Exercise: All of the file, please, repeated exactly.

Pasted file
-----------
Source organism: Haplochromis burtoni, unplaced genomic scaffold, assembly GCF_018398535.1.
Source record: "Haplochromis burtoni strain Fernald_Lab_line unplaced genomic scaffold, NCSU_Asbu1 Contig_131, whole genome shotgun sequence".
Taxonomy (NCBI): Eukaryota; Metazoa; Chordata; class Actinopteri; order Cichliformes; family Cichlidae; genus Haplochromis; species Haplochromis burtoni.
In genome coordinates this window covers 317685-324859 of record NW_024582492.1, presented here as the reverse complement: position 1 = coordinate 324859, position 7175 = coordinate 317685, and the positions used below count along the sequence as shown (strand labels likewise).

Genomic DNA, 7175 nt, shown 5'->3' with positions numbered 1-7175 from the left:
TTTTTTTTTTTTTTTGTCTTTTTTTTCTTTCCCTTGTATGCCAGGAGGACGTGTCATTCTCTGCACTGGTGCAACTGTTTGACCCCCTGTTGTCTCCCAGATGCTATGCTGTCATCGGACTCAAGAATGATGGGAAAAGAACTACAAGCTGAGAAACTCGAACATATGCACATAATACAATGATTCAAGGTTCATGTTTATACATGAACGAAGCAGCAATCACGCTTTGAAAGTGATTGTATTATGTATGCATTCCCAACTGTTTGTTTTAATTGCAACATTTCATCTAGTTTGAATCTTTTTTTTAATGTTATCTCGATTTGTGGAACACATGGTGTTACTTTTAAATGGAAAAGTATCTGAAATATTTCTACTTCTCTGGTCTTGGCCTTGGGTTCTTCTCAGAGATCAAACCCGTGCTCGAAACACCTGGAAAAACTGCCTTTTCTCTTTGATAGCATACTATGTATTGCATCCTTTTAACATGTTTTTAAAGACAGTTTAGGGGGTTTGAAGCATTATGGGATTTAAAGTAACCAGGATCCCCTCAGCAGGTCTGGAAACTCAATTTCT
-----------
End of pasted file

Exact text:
Source organism: Haplochromis burtoni, unplaced genomic scaffold, assembly GCF_018398535.1.
Source record: "Haplochromis burtoni strain Fernald_Lab_line unplaced genomic scaffold, NCSU_Asbu1 Contig_131, whole genome shotgun sequence".
Taxonomy (NCBI): Eukaryota; Metazoa; Chordata; class Actinopteri; order Cichliformes; family Cichlidae; genus Haplochromis; species Haplochromis burtoni.
In genome coordinates this window covers 317685-324859 of record NW_024582492.1, presented here as the reverse complement: position 1 = coordinate 324859, position 7175 = coordinate 317685, and the positions used below count along the sequence as shown (strand labels likewise).

Genomic DNA, 7175 nt, shown 5'->3' with positions numbered 1-7175 from the left:
TTTTTTTTTTTTTTTGTCTTTTTTTTCTTTCCCTTGTATGCCAGGAGGACGTGTCATTCTCTGCACTGGTGCAACTGTTTGACCCCCTGTTGTCTCCCAGATGCTATGCTGTCATCGGACTCAAGAATGATGGGAAAAGAACTACAAGCTGAGAAACTCGAACATATGCACATAATACAATGATTCAAGGTTCATGTTTATACATGAACGAAGCAGCAATCACGCTTTGAAAGTGATTGTATTATGTATGCATTCCCAACTGTTTGTTTTAATTGCAACATTTCATCTAGTTTGAATCTTTTTTTTAATGTTATCTCGATTTGTGGAACACATGGTGTTACTTTTAAATGGAAAAGTATCTGAAATATTTCTACTTCTCTGGTCTTGGCCTTGGGTTCTTCTCAGAGATCAAACCCGTGCTCGAAACACCTGGAAAAACTGCCTTTTCTCTTTGATAGCATACTATGTATTGCATCCTTTTAACATGTTTTTAAAGACAGTTTAGGGGGTTTGAAGCATTATGGGATTTAAAGTAACCAGGATCCCCTCAGCAGGTCTGGAAACTCAATTTCT